Angel Edmonton, regeneration scheme, Edmonton estates

Enfield Council has agreed to plans that will transform two adjacent Edmonton estates, dramatically improving residents’ lives

Both Joyce Avenue and Snells Park have been earmarked to be redeveloped as part of a multi-million pound regeneration scheme.

At Enfield Council’s Cabinet meeting on 6 November, politicians agreed to develop plans for the scheme based on the residents’ vision. The next phase is to undertake a residents’ ballot on the proposals and progress designs to a planning application.

The project will address concerns raised by residents about the poor quality housing on their estates. These issues include prostitution, crime levels, lack of community space, and a desire for significant investment to be made in the area.

If delivered, the regeneration scheme would transform the two estates and provide energy-efficient, high-quality new homes for existing residents.

Plans will be developed to design out crime and create high quality public open spaces that are safe for children. The project will complement and support ongoing improvements to Angel Edmonton Town Centre.

The Council plans to retain ownership of almost all of the homes in the scheme. The project will deliver hundreds of new council homes alongside hundreds of Council owned homes for rent, managed with long-term tenancies and a local lettings scheme.

A proportion of homes will be allocated to key workers. North Middlesex Hospital has been in conversation with the council about housing nurses and doctors on the redeveloped estates.

Residents have been involved in developing initial proposals and the redevelopment vision, having raised their biggest concerns about the area. The council continues to seek views on how the development should proceed.

Enfield Council leader, councillor Nesil Caliskan, said: “Residents have told us that their experience of living on these estates is not positive and that they feel this area of Edmonton has been abandoned.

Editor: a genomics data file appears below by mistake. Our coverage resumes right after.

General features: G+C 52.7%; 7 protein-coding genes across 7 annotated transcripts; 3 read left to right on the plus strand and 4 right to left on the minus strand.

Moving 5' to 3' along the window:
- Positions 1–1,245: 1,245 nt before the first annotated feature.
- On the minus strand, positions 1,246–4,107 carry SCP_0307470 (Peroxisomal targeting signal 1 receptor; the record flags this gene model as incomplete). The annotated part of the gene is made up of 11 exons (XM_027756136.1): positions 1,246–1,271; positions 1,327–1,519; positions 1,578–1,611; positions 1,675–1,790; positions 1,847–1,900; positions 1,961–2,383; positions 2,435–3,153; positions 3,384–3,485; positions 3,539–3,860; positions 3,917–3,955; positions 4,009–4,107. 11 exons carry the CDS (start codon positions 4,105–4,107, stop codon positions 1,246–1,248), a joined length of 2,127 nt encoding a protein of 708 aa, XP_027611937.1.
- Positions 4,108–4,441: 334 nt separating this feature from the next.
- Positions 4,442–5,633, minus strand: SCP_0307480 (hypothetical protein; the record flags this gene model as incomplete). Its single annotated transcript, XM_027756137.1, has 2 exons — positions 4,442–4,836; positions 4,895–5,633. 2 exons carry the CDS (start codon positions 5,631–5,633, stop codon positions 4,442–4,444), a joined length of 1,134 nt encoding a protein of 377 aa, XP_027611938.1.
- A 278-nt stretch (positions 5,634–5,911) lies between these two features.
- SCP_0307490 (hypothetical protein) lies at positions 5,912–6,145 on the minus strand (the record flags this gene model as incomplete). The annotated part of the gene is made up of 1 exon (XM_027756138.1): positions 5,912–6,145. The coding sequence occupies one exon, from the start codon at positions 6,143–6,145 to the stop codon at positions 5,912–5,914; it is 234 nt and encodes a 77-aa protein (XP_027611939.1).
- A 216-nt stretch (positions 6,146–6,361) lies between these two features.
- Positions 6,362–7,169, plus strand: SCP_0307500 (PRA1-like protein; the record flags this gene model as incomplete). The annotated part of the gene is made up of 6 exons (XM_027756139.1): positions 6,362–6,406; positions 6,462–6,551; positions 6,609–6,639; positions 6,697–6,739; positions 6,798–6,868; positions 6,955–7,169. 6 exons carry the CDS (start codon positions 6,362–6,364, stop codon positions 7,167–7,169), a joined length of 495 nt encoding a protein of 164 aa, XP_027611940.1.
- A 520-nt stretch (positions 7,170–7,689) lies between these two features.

“Every regeneration scheme in this borough should benefit its residents first and foremost and this will be the case at Joyce and Snells with a project led and controlled by Enfield Council.

“Our plans allow every existing resident to have a home on the estate. There will be a new home for all Council tenants, an offer for resident leaseholders and the ability for existing private renters to access new Build to Rent apartments.

“This project is as much about driving standards in the private rented sector, as it is about providing hundreds more Council houses for residents and homes for key workers.”

The redevelopment is subject to support from residents via a formal ballot on the proposals. It will be built on a phase by phase approach allowing the Council the flexibility to react to market conditions or the changing requirements of residents.

This phase by phase approach allows residents to move direct from their old home to their new home as it is completed. The scheme is expected to take 15 years from planning.

The HS2 Survey

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